JC: There are things about Macbeth that mostly recalls thrillers and there are things that recall or prefigure horror films or horror genre literature or whatever you might want to call it. Shakespeare was a genius of English literature, but he was also a consummate entertainer and he was alive to those aspects of storytelling and [using them] in terms of engaging an audience. So when you talk about the witches and the supernatural aspects of it, aside from the historical reasons he was including them, I think as an entertainment reason, he was including them. They became important to me in the story and in the play as well. In this adaptation, the witches are actually all played by one actor. An actor named Kathryn Hunter, who embodies all of the witches. The witches in this adaptation are birds. They are sort of battlefield scavenger birds. They morphed, in a way, from being natural birds to be the actress Kathryn Hunter. That was one of the most fascinating and I think interesting and fulfilling parts of the production for both Fran and I on how that was going to work in the movie. So the witches occupy a big space in this story as well.
FM: It was always interesting to me that Shakespeare set the play in 12th century Scotland, because in the 12th century, Paganism worked very closely, side-by-side with Christianity. They was still active Paganism in the world and people did not think of it as something “other.” It was a part of their daily life. So if you met someone who prognosticated your future, it was not suspicious as people might be now. The natural world was more connected to a mystic religion and a place to follow religion. So for me that was really evident in Joel’s adaptation with the transformation of the birds into human form as the witches. Nature is very powerful in Joel’s adaptation.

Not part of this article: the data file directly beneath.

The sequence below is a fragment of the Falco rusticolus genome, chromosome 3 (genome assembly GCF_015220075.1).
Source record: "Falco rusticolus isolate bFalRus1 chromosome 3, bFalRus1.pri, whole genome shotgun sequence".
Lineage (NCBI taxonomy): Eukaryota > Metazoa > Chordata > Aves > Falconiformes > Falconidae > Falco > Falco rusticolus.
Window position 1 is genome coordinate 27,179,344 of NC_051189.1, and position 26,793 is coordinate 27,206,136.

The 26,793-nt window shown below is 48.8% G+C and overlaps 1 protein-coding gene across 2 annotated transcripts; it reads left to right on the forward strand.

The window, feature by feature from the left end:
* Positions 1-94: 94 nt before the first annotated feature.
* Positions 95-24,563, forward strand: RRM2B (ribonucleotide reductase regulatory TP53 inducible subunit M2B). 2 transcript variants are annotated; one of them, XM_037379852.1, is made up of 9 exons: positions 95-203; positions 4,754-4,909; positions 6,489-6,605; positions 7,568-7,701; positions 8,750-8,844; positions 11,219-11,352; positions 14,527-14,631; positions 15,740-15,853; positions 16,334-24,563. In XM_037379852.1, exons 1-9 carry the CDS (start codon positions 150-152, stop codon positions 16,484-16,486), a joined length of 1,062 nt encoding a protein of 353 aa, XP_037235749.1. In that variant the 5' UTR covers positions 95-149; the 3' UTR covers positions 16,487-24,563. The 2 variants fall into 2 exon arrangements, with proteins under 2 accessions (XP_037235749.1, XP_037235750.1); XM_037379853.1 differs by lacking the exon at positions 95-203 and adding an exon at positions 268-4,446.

Joel Coen’s Favorite Macbeth Film
JC: There are many, many film adaptations of Macbeth. Of the ones I’ve seen–and I’ve seen a lot of them–I think have influenced what I’m doing in a really significant way, either positively or negatively. You watch these things and you go, “Oh, that’s very interesting.” Or you watch them and you go, “Oh, I think that’s not very interesting and I would do this very differently.” So, in that sense, they all influence things. The Orson Welles [film] is interesting, but there’s a lot about his Macbeth that I think he had to compromise on, for budget reasons and just the production was very fast. I think the best adaptation of Macbeth is the one that really doesn’t do the language, which is the [Akira] Kurosawa one, Throne of Blood. In the sense that it’s the story of Macbeth, but it’s not really the play, because he’s not doing the language. But in a sense it’s the best movie of the bunch.
The Essence of the Characters and Connections to Another Shakespeare Classic
FM: Something that’s very important to me is that they are an older couple and it’s very important for my performance that they are a childless couple, but that there have been many pregnancies and perhaps child born that have died either in stillbirth or very young. I think that it is her personal tragedy that fuels her ambition to give her husband the crown because she has not been able to give him an heir. For me, that is the essence of the character.
I’m 62 and Denzel is 65, so we’re not trying to be anything than what we already are. During rehearsal, Denzel posed the question: “Where had the Macbeths met?” My instinct was perhaps we could use the play that Shakespeare wrote of Romeo & Juliet, that we met when we were 15. They were against us marrying, but we married anyway, and if we hadn’t committed suicide we would have ended up as the Macbeths fifty years later.
JC: I don’t know what the music will be yet. It’ll be done by Carter Burwell, who I’ve worked with on all my other movies, but to me the whole play is sort of a time-keeping thing. Because the verse is written in meter, in iambic pentameter, it’s very much about time. The play itself is of time, I believe. The music, whatever it wants to be, wants to be something which is largely percussive and time-keeping. Beyond that, which is a very abstract way of thinking about it, nothing is concrete yet.
FM: A lot drum beats.
JC: I use the language of Shakespeare. I didn’t fuss around or change any of that. The only thing I did, as is common in these adaptations, some more of less, there’s a certain amount of editing. But I would say the movie is about 85% of the language in the play. There’s about 15% which has been cut.
Stay tuned for more updates on The Tragedy of Macbeth.